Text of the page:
Shared Stocks of Snappers (Lutjanidae) in Australia and Indonesia: Integrating Biology, Population Dynamics and Socio-Economics to Examine Management Scenarios

Shared Stocks of Snappers (Lutjanidae) in Australia and Indonesia: Integrating Biology,... Joint Australia–Indonesia scientific workshops on the fisheries of the Arafura Sea, held in 1992 and 1994, concluded that the two countries might share stocks of the red snappers Lutjanus malabaricus and L. erythropterus and the gold-band snapper Pristipomoides multidens. At that time, no information concerning stock structure, distribution and movements of these species was available. Moreover, data on the population biology and on commercial catches were inadequate. Such data are crucial for stock assessment and for managing the stocks. Clearly, if the stocks being fished were shared, joint management would be appropriate. In order to answer the questions related to managing shared stocks, a collaborative research project was initiated by Australia (CSIRO as the lead agency) and Indonesia in 1999. The objectives were firstly, to describe the population dynamics, stock structure and biology of snappers relevant to the management of stocks shared between Australian and Indonesian fisheries; secondly, to characterize the social and financial structures of the Indonesian fishery so they could be taken into account in the development of management strategies; and thirdly, to explore ways of developing complementary management for the long term sustainability of the snapper fisheries. This project finished in 2003 and in this paper we bring together the results of the biological, genetic, population dynamics and socioeconomic research in relation to managing shared stocks in the context of managed versus unmanaged fisheries, small scale and industrial fisheries, and in both developed and developing country regulatory environments. Severe data limitations necessitated an innovative approach making use of comparative analyses, often data-poor values, and the drawing together of fishery dependent and independent data to evaluate the status of the stocks. http://www.deepdyve.com/assets/images/DeepDyve-Logo-lg.png Reviews in Fish Biology and Fisheries Springer Journals

Shared Stocks of Snappers (Lutjanidae) in Australia and Indonesia: Integrating Biology, Population Dynamics and Socio-Economics to Examine Management Scenarios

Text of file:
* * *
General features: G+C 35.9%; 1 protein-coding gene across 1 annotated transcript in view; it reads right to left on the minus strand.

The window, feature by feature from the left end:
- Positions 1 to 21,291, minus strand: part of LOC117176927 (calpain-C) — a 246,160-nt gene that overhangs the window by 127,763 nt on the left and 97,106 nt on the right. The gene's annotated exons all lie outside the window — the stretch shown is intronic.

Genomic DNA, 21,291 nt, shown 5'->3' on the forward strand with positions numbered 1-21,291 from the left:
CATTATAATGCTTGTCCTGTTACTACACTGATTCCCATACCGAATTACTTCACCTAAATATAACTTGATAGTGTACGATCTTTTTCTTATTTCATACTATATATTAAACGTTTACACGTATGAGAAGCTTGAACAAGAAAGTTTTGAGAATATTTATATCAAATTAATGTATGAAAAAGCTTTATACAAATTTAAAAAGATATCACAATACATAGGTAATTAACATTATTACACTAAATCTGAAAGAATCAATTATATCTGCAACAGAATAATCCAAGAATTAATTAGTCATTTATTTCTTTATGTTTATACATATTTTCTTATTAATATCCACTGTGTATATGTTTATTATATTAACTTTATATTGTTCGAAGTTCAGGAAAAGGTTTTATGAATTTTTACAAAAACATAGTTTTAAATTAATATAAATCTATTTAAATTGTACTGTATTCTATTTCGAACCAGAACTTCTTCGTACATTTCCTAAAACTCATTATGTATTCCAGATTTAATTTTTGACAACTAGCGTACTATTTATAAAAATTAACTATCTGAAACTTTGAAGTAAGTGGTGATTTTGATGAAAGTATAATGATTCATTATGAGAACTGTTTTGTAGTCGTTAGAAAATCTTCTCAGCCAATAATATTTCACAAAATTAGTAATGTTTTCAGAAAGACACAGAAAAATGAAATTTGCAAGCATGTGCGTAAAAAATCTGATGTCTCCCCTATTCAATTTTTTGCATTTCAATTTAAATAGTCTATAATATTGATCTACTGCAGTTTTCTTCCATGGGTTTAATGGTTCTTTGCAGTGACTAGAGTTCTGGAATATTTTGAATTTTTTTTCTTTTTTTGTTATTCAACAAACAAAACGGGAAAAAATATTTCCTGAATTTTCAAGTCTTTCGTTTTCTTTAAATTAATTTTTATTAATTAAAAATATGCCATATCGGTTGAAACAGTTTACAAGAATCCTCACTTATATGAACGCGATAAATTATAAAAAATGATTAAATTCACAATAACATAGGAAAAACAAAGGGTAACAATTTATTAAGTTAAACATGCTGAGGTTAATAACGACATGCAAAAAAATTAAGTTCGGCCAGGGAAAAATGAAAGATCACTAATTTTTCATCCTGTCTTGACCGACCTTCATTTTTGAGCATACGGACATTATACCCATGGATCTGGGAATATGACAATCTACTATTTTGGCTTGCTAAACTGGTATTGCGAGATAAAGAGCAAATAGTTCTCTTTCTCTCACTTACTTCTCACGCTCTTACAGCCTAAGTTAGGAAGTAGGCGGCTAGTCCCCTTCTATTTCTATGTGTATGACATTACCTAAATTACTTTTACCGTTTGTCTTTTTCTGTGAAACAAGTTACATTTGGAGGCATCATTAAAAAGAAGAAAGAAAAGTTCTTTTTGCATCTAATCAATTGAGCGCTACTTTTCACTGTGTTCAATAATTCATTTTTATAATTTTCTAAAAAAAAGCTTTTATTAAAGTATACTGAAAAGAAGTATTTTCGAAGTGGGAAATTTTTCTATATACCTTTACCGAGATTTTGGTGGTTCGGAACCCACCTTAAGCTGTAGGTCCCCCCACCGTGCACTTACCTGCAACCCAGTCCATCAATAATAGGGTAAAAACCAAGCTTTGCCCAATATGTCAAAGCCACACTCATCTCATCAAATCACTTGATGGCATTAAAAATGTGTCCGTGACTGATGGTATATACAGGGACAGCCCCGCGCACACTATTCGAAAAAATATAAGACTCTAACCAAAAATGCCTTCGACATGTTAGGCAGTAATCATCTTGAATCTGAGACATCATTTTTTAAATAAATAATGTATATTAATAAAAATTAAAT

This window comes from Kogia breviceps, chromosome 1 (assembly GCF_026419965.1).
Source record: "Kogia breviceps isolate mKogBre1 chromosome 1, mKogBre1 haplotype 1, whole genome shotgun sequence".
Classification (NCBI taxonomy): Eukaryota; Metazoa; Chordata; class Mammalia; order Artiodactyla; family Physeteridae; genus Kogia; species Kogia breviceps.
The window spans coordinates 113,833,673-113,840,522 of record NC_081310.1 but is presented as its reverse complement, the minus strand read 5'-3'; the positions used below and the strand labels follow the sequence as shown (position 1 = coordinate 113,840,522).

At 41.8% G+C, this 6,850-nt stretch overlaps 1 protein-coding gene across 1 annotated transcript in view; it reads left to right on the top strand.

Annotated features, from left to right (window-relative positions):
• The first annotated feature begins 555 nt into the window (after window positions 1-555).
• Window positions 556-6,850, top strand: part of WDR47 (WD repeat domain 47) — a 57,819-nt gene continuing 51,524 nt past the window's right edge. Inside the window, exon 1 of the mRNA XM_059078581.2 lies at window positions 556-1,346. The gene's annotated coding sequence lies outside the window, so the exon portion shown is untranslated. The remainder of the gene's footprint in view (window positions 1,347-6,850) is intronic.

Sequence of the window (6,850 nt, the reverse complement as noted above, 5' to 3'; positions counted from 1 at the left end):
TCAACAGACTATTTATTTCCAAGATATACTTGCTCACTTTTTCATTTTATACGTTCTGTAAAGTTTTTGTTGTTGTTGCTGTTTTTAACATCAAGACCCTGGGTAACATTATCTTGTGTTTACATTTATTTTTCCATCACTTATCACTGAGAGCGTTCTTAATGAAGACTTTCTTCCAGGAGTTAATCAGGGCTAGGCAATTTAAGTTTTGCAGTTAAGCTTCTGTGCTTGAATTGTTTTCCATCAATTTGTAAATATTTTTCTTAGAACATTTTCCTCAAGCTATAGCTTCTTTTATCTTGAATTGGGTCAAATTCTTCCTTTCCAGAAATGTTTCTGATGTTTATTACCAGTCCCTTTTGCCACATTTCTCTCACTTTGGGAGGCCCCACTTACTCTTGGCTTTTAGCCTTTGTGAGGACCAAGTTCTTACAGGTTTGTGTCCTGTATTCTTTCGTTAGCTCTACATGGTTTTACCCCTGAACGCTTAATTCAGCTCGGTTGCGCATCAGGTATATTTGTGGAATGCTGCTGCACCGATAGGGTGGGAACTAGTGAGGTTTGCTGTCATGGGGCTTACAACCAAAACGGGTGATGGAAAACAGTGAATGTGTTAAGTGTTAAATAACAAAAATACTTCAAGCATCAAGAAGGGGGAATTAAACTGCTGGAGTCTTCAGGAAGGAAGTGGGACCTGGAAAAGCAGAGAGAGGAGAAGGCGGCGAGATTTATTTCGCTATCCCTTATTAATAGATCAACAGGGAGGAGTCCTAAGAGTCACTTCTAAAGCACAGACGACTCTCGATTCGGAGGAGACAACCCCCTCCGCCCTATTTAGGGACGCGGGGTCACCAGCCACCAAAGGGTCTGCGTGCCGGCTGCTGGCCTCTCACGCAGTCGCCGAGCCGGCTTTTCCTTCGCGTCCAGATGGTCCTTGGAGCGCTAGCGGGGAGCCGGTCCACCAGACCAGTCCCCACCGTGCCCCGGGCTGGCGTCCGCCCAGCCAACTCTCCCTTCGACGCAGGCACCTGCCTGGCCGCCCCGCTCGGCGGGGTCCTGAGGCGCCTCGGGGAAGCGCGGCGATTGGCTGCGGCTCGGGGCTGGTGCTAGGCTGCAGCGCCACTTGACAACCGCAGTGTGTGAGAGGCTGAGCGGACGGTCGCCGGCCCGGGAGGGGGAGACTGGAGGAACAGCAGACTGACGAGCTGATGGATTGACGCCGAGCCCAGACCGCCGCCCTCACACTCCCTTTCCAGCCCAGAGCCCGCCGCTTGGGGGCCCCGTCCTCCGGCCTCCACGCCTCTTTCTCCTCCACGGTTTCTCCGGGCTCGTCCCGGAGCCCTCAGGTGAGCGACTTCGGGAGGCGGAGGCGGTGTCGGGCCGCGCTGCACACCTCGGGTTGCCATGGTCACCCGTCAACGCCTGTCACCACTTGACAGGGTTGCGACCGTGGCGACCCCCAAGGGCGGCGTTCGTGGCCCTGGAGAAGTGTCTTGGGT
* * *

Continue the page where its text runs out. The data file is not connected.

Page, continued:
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Publisher
Springer Journals
Copyright
Copyright © 2005 by Springer
Subject
Life Sciences; Freshwater & Marine Ecology; Zoology
ISSN
0960-3166
eISSN
1573-5184
D.O.I.
10.1007/s11160-005-3887-y
Publisher site
See Article on Publisher Site

Abstract

Joint Australia–Indonesia scientific workshops on the fisheries of the Arafura Sea, held in 1992 and 1994, concluded that the two countries might share stocks of the red snappers Lutjanus malabaricus and L. erythropterus and the gold-band snapper Pristipomoides multidens. At that time, no information concerning stock structure, distribution and movements of these species was available. Moreover, data on the population biology and on commercial catches were inadequate. Such data are crucial for stock assessment and for managing the stocks. Clearly, if the stocks being fished were shared, joint management would be appropriate. In order to answer the questions related to managing shared stocks, a collaborative research project was initiated by Australia (CSIRO as the lead agency) and Indonesia in 1999. The objectives were firstly, to describe the population dynamics, stock structure and biology of snappers relevant to the management of stocks shared between Australian and Indonesian fisheries; secondly, to characterize the social and financial structures of the Indonesian fishery so they could be taken into account in the development of management strategies; and thirdly, to explore ways of developing complementary management for the long term sustainability of the snapper fisheries. This project finished in 2003 and in this paper we bring together the results of the biological, genetic, population dynamics and socioeconomic research in relation to managing shared stocks in the context of managed versus unmanaged fisheries, small scale and industrial fisheries, and in both developed and developing country regulatory environments. Severe data limitations necessitated an innovative approach making use of comparative analyses, often data-poor values, and the drawing together of fishery dependent and independent data to evaluate the status of the stocks.

Journal

Reviews in Fish Biology and FisheriesSpringer Journals

Published: Oct 10, 2005

References

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